Men led, but women organized

Another one from The Angel out of the House:

Sensibility posed a dilemma for men, claims Barker-Benfield [in The Culture of Sensibility], because they were caught between an older definition of manhood characterized by disorder and violence and a newer version that was more ‘decent’ but also less discernable from what was defined as ‘feminine.’ Barker-Benfield implies that men’s participation in philanthropic associations was one way to reconcile this dilemma. By joining together to raise subscriptions for charitable purposes, men of business could distinguish themselves from an older corrupt male culture, demonstrate their sympathy and public spirit, and bond together with other men of sympathy in groups that resembled old-styled clubs without duplicating the perceived excesses of such male assemblies; in addition, participating in philanthropic associations could be an effective way of making business contacts or of establishing a reputation that would enhance a man’s business affairs. Thus joining philanthropic causes was a suitably masculine way for a man to exhibit his sympathetic nature. Barker-Benfield’s contention that participation in philanthropic institutions could resolve men’s difficulties with being both sympathetic and masculine helps to explain why women were largely excluded from such participation throughout much of the eighteenth century, despite their traditional association with sympathy and charity.”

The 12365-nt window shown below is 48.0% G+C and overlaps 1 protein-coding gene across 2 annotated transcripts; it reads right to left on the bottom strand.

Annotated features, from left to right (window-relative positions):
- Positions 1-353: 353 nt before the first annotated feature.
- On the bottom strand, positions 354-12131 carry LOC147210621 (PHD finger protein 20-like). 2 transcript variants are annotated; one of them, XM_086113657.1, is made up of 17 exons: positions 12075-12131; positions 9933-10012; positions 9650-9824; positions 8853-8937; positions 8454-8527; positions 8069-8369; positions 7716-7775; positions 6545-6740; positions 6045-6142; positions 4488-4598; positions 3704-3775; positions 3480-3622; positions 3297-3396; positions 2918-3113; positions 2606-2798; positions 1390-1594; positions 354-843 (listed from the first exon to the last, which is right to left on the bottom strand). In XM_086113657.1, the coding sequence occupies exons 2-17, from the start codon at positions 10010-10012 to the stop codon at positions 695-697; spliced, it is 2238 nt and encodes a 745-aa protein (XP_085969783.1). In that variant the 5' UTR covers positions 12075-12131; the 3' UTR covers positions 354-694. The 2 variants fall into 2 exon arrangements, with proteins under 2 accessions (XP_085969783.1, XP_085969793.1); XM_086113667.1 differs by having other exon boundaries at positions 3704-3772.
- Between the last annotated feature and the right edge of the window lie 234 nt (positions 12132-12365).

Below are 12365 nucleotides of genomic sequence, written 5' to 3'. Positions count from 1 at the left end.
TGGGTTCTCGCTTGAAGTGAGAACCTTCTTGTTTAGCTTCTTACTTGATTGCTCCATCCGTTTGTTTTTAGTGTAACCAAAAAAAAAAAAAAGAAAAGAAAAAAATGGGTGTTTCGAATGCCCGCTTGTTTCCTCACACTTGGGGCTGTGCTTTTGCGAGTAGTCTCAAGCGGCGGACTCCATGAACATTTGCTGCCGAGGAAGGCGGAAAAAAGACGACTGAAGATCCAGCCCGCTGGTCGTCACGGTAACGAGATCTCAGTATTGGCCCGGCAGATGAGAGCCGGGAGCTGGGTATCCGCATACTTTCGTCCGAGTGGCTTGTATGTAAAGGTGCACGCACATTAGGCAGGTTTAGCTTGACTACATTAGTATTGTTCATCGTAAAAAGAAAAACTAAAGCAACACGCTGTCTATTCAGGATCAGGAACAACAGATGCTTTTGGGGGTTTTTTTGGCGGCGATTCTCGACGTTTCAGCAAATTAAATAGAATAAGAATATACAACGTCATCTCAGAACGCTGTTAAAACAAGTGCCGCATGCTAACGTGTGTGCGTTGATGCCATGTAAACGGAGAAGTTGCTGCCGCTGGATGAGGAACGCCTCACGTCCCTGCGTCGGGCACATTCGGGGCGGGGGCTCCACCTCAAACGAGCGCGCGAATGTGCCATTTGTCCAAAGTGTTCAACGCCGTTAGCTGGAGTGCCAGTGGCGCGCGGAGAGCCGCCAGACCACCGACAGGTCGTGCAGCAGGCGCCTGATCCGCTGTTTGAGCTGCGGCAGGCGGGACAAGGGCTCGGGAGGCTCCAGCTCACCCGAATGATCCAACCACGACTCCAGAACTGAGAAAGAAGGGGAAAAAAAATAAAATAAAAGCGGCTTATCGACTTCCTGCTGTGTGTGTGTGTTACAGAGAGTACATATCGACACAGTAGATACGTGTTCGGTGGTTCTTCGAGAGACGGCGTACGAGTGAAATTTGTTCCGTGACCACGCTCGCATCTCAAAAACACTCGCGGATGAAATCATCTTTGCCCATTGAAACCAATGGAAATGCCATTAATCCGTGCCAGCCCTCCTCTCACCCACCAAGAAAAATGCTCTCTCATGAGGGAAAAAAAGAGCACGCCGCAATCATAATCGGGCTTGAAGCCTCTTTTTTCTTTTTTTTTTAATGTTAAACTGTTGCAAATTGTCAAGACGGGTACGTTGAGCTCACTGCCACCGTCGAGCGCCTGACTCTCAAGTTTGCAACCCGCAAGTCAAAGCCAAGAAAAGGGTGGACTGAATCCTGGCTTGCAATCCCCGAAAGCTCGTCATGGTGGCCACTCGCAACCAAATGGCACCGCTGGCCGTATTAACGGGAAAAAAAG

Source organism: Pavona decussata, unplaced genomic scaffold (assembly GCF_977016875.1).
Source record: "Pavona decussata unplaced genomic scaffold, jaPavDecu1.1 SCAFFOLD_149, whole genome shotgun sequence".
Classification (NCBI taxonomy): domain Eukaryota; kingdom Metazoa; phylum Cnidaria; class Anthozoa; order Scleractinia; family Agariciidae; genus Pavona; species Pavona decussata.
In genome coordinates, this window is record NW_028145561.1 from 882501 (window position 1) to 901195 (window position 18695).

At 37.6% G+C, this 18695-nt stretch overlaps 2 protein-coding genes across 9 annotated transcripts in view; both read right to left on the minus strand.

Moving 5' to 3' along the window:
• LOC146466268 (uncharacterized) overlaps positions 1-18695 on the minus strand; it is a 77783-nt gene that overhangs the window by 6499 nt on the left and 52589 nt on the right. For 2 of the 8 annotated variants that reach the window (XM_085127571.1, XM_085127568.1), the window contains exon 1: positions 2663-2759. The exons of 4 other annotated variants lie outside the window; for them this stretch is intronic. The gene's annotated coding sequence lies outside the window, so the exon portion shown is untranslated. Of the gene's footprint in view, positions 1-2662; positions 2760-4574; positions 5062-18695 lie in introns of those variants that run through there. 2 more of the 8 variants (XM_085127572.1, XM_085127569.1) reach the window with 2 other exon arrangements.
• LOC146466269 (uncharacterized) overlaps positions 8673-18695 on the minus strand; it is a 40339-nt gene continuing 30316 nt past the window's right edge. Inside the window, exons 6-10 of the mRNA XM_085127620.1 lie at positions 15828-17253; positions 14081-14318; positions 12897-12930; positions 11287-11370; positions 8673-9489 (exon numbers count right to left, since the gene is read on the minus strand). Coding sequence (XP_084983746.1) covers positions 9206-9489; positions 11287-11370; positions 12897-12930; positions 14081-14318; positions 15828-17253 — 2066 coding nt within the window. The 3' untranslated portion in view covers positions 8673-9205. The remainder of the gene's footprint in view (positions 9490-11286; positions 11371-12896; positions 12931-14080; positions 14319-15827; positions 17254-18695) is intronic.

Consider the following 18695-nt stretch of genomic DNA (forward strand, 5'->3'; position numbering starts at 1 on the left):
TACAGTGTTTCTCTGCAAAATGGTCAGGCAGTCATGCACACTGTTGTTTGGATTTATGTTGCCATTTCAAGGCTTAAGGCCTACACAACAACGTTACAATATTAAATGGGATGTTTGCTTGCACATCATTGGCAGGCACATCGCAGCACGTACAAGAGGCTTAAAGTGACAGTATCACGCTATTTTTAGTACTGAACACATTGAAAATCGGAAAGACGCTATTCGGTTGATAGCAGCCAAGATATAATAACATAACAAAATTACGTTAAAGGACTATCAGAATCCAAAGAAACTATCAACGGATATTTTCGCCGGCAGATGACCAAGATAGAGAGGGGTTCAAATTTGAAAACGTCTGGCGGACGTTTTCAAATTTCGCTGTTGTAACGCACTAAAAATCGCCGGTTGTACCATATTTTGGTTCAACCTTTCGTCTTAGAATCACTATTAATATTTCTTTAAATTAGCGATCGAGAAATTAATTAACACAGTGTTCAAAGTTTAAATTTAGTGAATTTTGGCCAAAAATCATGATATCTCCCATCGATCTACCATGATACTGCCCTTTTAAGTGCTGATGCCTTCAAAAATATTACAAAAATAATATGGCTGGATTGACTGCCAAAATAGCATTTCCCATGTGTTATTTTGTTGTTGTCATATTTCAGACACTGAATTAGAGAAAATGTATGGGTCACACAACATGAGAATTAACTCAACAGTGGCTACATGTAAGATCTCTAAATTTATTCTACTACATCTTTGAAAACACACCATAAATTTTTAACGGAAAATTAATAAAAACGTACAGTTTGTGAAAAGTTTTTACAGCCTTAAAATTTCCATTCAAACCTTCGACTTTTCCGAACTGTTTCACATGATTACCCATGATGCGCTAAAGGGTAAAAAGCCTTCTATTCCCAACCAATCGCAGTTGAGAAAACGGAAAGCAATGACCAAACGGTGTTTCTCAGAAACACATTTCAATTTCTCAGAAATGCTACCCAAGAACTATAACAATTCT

…And, of course, men were more likely to have ready access to the money needed for financial contributions to charity. Elliott goes on to say:

“The historian Donna T. Andrew does note the names of many women on subscription lists [“subscription” being the contemporary word for a charitable donation] and identifies the charities to which they were most likely to contribute. Published philanthropic writings, especially charity sermons, provide further evidence of eighteenth-century women’s participation in philanthropy by explicitly addressing women and soliciting their donations. Focusing primarily on women’s financial contributions to philanthropic institutions, however, tends to obscure the kind of charitable contribution that consisted of time and personal energy rather than money. This less historically visible kind of charity, as Andrew mentions, became more and more significant to society’s understanding of philanthropy as the century progressed–and it was also the kind of charity that women had been practicing for centuries.”

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